Dubai, United Arab Emirates The United Arab Emirates outlined plans Sunday to block BlackBerry e-mail, messaging and Web browsing services in a crackdown that could jeopardize efforts to establish the country as an international business hub.
The government cited a potential security threat because encrypted data sent on the devices is moved abroad, where it cannot be monitored for illegal activity.
But the decision — quickly followed by a similar move in Saudi Arabia — raises questions about whether the conservative Gulf nations are trying to further control content they deem politically or morally objectionable.
BlackBerry phones have a strong following in the region, not only among foreign professionals in commercial centers such as Dubai and Abu Dhabi, but also among youths who see their relatively secure communication channels as a way to avoid unwanted government attention.
“The authorities have used a variety of arguments, like it can be used by terrorists” to justify the crackdown, said Christopher Davidson, a professor at the University of Durham in Britain, who has written extensively about the region. “Yes that’s true, but it can also be used by civil society campaigners and activists.”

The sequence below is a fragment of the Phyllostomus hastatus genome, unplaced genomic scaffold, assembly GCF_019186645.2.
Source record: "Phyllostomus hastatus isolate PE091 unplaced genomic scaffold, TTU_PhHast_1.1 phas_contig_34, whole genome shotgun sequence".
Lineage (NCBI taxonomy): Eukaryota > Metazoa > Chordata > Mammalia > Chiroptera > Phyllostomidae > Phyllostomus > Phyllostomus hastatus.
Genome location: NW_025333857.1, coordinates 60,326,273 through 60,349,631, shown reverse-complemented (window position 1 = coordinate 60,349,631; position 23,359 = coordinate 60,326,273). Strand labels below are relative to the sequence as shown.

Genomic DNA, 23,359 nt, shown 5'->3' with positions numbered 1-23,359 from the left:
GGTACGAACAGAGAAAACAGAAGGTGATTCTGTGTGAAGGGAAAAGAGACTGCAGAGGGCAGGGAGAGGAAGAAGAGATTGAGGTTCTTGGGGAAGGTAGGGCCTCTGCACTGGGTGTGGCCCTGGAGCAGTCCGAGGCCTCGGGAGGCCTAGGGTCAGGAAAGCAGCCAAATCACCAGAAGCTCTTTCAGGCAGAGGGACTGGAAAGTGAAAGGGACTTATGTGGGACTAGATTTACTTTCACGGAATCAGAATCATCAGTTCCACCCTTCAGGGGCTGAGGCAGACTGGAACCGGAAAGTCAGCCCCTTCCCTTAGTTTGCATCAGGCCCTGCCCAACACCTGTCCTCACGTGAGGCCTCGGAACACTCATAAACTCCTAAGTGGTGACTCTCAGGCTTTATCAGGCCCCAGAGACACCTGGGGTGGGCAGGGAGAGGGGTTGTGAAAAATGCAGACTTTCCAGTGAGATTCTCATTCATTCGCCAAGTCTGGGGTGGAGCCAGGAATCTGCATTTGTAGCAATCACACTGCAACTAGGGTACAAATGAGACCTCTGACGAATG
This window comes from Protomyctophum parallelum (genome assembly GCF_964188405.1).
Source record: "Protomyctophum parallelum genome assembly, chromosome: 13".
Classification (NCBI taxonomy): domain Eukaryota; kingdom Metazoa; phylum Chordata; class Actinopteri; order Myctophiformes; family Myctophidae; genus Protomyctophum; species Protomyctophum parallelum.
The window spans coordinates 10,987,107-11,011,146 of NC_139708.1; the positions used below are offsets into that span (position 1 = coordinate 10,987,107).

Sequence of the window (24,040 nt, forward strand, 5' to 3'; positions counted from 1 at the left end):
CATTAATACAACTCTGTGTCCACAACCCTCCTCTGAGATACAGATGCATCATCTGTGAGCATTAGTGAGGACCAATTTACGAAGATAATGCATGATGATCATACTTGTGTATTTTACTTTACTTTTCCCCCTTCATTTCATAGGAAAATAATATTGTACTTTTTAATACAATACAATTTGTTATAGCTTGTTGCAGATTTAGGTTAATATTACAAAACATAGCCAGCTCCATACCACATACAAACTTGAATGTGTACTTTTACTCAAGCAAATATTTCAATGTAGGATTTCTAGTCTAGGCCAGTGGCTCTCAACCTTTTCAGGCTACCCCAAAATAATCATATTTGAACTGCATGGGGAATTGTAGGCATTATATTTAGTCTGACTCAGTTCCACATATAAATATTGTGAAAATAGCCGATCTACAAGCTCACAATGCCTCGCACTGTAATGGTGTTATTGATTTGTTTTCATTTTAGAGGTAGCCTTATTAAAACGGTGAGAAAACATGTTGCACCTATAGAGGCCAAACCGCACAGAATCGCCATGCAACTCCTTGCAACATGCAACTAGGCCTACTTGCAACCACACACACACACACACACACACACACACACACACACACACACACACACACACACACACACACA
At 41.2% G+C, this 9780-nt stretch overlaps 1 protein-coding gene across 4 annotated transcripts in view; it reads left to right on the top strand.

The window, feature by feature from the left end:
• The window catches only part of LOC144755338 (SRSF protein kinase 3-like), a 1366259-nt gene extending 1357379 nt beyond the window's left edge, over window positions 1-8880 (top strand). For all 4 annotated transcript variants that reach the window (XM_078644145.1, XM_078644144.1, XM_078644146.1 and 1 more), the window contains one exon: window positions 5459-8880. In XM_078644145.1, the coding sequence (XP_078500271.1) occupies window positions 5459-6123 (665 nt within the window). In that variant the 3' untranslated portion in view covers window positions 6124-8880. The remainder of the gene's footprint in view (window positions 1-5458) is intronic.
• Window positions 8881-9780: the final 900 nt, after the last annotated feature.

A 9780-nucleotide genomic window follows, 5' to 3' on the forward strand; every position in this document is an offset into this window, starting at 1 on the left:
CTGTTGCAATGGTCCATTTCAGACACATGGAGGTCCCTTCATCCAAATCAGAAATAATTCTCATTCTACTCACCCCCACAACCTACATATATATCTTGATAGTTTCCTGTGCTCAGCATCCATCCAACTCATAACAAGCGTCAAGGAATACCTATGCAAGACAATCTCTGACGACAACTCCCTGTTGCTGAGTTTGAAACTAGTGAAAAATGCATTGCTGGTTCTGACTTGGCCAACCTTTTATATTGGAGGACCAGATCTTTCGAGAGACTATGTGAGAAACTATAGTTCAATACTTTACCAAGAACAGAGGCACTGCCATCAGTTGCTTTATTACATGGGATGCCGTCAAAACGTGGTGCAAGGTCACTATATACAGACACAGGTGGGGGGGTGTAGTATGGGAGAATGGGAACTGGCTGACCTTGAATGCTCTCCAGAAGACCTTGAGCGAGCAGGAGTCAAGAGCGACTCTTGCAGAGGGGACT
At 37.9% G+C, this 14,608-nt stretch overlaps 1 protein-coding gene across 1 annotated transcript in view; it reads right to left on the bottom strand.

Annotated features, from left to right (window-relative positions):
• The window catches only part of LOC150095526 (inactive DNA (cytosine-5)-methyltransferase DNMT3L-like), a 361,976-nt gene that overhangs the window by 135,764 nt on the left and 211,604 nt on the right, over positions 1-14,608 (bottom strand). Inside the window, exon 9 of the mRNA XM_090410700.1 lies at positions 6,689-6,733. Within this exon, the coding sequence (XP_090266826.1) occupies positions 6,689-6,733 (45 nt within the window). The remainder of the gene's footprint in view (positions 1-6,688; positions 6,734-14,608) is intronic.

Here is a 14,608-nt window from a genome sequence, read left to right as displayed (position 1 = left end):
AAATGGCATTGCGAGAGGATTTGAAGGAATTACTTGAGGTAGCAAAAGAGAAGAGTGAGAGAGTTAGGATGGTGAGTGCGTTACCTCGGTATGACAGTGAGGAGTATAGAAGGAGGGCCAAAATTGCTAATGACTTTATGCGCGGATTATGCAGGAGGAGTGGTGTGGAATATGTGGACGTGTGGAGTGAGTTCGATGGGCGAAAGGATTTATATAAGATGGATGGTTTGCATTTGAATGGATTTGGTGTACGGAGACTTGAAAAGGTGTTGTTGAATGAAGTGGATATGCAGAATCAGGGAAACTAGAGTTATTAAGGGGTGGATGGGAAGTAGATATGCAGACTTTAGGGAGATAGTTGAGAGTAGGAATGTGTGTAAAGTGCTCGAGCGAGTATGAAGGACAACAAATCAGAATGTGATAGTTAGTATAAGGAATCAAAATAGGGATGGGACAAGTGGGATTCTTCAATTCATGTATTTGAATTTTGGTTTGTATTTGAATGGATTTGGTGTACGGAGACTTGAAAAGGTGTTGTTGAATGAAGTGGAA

The UAE’s decision will prevent hundreds of thousands of BlackBerry users from accessing e-mail and the Web on their handsets starting in October. It’s unclear whether the ban will extend to foreign visitors with roaming services, including the roughly 100,000 passengers who pass through the region’s busiest airport in Dubai each day.
The ban risks further damaging the UAE’s reputation as a relatively easy place to do business.
Dubai, one of seven hereditary sheikdoms in the federation, in particular has sought to turn itself into a global finance, trade and tourism hub.
But its reputation has been tarnished by a credit crisis that has left the emirate more than $100 billion in debt.
Residents say the BlackBerry crackdown will only do more harm, making foreign businesses think twice before setting up shop in the country.
“They’ll think now they’ve banned the BlackBerry, maybe next time it’ll be the Internet,” said Shakir Mahmood, a Dubai-based debt collector and BlackBerry user originally from Iraq.